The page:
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Appendices

IPsec certificate generation for base stations traffic

If you need to set your own PKI, you can generate the certificate and its key using the following procedure:

WARNING

Do not set any passphrase when generating your own certificate; ThingPark Enterprise does not handle this feature.

  1. Connect to the server's console.

  2. Create a configuration file for OpenSSL:

    cd /home/support
    vi openssl.cnf.CA

    Copy and paste the content of this configuration example: openssl.cnf.CA

  3. Go to /home/support/ and execute the following commands:

    openssl genrsa -out CA_PKI_Root.key 2048
    openssl req -new -extensions v3_ca_root -key CA_PKI_Root.key -out CA_PKI_Root.csr -subj '/C=FR/ST=/L=Paris/O=Actility/OU=/CN=CA_RCA_Root' -config openssl.cnf.CA
    openssl x509 -req -extensions v3_ca_root -days 9125 -in CA_PKI_Root.csr -signkey CA_PKI_Root.key -out CA_PKI_Root.crt -extfile openssl.cnf.CA
  4. Retrieve the CA_PKI_Root.crt file (certificate) and the CA_PKI_Root.key file (key) with a SFTP client on port 2222 with the «support» user.

Sample: File openssl.cnf.CA

dir = /etc/pki/CA

[ ca ]
default_ca = CA_default

[ CA_default ]
serial = $dir/serial
database = $dir/cert.idx
new_certs_dir = $dir/certs
certificate = $dir/cacert.pem
private_key = $dir/private/cakey.pem
default_days = 3650
crl = $dir/crl/crl.pem
crlnumber = $dir/crl/crl_serial
default_crl_days = 365
default_md = sha256
preserve = no
email_in_dn = no
nameopt = default_ca
certopt = default_ca
policy = policy_match
copy_extensions = copy

[ policy_match ]
countryName = match
stateOrProvinceName = optional
organizationName = match
organizationalUnitName = optional
commonName = supplied
emailAddress = optional

[ req ]
default_bits = 2048
default_keyfile = key.pem
default_md = sha256
string_mask = nombstr
distinguished_name = req_distinguished_name

[ req_distinguished_name ]
0.organizationName = Organization Name (company)
organizationalUnitName = Organizational Unit Name (department, division)
emailAddress = Email Address
emailAddress_max = 40
localityName = Locality Name (city, district)
stateOrProvinceName = State or Province Name (full name)
countryName = Country Name (2 letter code)
countryName_min = 2
countryName_max = 2
commonName = Common Name (hostname, IP, or your name)
commonName_max = 64
countryName_default = FR

############ Profiles AC ############
[ v3_ca_root ]
basicConstraints = CA:TRUE, pathlen:1
keyUsage = critical, keyCertSign, cRLSign
subjectKeyIdentifier= hash
authorityKeyIdentifier= keyid:always,issuer:always

Generation of a local media on USB key

The local media package is available as a 5.4GB ISO file (tpe-localmedia-<version>.iso). To create a USB key that can be used during the Local Repository Installation phase, you must directly burn the ISO file on the USB key.

Create a USB key on Windows

You can use a tool like isotousb that can directly flash the iso file on the USB key (select FAT32)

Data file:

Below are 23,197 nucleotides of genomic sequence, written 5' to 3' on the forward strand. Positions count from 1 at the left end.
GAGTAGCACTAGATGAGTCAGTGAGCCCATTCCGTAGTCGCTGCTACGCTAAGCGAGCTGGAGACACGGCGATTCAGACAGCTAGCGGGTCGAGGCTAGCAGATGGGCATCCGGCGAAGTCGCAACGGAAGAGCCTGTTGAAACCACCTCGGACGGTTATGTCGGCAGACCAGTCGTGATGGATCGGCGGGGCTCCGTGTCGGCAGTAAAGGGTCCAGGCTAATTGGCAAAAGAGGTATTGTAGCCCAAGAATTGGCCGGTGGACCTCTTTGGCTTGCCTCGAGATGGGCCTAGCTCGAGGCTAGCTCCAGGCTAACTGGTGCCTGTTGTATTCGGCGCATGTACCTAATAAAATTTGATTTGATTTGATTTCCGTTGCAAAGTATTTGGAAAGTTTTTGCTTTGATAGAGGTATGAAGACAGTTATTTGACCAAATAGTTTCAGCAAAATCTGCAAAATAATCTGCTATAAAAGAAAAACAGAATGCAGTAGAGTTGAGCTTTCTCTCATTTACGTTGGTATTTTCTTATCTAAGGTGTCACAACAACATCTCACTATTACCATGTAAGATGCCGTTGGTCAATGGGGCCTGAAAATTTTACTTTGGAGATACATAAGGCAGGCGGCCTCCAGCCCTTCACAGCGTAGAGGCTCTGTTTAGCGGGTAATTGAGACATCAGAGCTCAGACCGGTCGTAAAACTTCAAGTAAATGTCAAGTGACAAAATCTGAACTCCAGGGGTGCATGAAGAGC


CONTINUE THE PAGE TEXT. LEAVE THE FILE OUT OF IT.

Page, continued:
Create USB key on Windows

Or you can just format your USB key in FAT32, open the ISO file using Explorer and copy the content of the ISO file to the USB key.

Create a USB key on Linux

On Linux, you can directly use the dd command to burn the ISO file to the USBkey :

dd if=./tpe-localmedia-6.1-x.y.iso of=/dev/<your device>

When using that USB key on cockpit, it will be referenced as CDROM (media type iso9660) and the mount point will be /run/media/support/CDROM

Policy-based routing implementation

The following configuration files are involved in policy-based routing:

  • /etc/iproute2/rt_tables: This file defines the mappings if you want to use names instead of numbers to refer to specific routing tables.
  • /etc/sysconfig/network-scripts/route-<interface>: This file defines the IPv4 routes. Use table option to specify the routing table.
  • /etc/sysconfig/network-scripts/rule-<interface>: This file defines the rules for which the kernel routes traffic to specific routing tables.

For example, you may want to route base station flows and administration flows differently on your self-hosted TPE instance. For this example, we assume a self-hosted TPE instance with two network interfaces, eth0 for base station flows and eth1 for administration flows. Note that eth0 interface is configured with the default gateway.

                               +---------------------------+                              
| |
| |
| |
| Self-hosted TPE |
| |
| |
| |
+----------+ default +-----+ +-----+ +----------+
| Prod +-------------------+ eth0| | eth1+------------------+ Admin |
| network | route +-----+ +-----+ | network |
+----------+ | | +----------+
+---------------------------+
  1. Optionally, you can use name instead of number to refer to specific routing table, for example:

    sudoedit /etc/iproute2/rt_tables
    5000 admin_rt
  2. Configure routes for eth1 interface to a separate routing table:

    sudoedit /etc/sysconfig/network-scripts/route-eth1
    0.0.0.0/0 via <admin gateway> table admin_rt
  3. Configure the rules for routing administration flows to the specific routing table:

    sudoedit /etc/sysconfig/network-scripts/rule-eth1
    ipproto tcp sport 2222 lookup admin_rt
    ipproto tcp sport 9090 lookup admin_rt
    ipproto tcp sport 443 lookup admin_rt
  4. Restart the network service:

    systemctl restart network